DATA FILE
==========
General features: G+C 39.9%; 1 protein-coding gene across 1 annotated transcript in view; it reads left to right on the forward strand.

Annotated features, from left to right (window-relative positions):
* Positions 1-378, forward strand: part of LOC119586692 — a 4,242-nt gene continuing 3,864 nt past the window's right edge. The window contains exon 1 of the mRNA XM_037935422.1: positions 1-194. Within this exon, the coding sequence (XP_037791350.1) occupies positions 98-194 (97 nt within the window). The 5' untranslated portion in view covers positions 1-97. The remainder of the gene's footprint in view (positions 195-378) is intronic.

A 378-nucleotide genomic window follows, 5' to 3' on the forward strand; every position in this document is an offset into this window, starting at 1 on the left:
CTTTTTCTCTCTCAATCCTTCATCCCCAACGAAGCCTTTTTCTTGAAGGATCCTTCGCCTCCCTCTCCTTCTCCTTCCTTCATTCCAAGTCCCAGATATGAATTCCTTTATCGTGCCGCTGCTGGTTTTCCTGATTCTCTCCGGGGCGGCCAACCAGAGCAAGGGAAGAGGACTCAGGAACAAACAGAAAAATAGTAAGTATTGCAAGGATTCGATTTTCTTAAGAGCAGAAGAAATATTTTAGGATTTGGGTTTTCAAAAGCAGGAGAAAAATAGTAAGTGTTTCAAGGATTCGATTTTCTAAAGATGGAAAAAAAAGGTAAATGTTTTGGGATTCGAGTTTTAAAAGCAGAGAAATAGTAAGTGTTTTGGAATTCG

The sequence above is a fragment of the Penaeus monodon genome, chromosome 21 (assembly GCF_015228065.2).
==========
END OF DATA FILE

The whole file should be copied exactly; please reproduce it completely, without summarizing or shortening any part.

General features: G+C 39.9%; 1 protein-coding gene across 1 annotated transcript in view; it reads left to right on the forward strand.

Annotated features, from left to right (window-relative positions):
* Positions 1-378, forward strand: part of LOC119586692 — a 4,242-nt gene continuing 3,864 nt past the window's right edge. The window contains exon 1 of the mRNA XM_037935422.1: positions 1-194. Within this exon, the coding sequence (XP_037791350.1) occupies positions 98-194 (97 nt within the window). The 5' untranslated portion in view covers positions 1-97. The remainder of the gene's footprint in view (positions 195-378) is intronic.

A 378-nucleotide genomic window follows, 5' to 3' on the forward strand; every position in this document is an offset into this window, starting at 1 on the left:
CTTTTTCTCTCTCAATCCTTCATCCCCAACGAAGCCTTTTTCTTGAAGGATCCTTCGCCTCCCTCTCCTTCTCCTTCCTTCATTCCAAGTCCCAGATATGAATTCCTTTATCGTGCCGCTGCTGGTTTTCCTGATTCTCTCCGGGGCGGCCAACCAGAGCAAGGGAAGAGGACTCAGGAACAAACAGAAAAATAGTAAGTATTGCAAGGATTCGATTTTCTTAAGAGCAGAAGAAATATTTTAGGATTTGGGTTTTCAAAAGCAGGAGAAAAATAGTAAGTGTTTCAAGGATTCGATTTTCTAAAGATGGAAAAAAAAGGTAAATGTTTTGGGATTCGAGTTTTAAAAGCAGAGAAATAGTAAGTGTTTTGGAATTCG

The sequence above is a fragment of the Penaeus monodon genome, chromosome 21 (assembly GCF_015228065.2).